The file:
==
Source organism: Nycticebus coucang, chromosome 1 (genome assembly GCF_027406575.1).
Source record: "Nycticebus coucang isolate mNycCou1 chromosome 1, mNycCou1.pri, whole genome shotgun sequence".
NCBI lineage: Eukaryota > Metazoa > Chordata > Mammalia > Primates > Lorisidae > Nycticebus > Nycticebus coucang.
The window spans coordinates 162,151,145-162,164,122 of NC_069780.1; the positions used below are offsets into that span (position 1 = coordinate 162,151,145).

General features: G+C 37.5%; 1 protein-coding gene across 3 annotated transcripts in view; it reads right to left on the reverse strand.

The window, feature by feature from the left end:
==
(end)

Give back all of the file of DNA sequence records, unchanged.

Source organism: Nycticebus coucang, chromosome 1 (genome assembly GCF_027406575.1).
Source record: "Nycticebus coucang isolate mNycCou1 chromosome 1, mNycCou1.pri, whole genome shotgun sequence".
NCBI lineage: Eukaryota > Metazoa > Chordata > Mammalia > Primates > Lorisidae > Nycticebus > Nycticebus coucang.
The window spans coordinates 162,151,145-162,164,122 of NC_069780.1; the positions used below are offsets into that span (position 1 = coordinate 162,151,145).

General features: G+C 37.5%; 1 protein-coding gene across 3 annotated transcripts in view; it reads right to left on the reverse strand.

The window, feature by feature from the left end: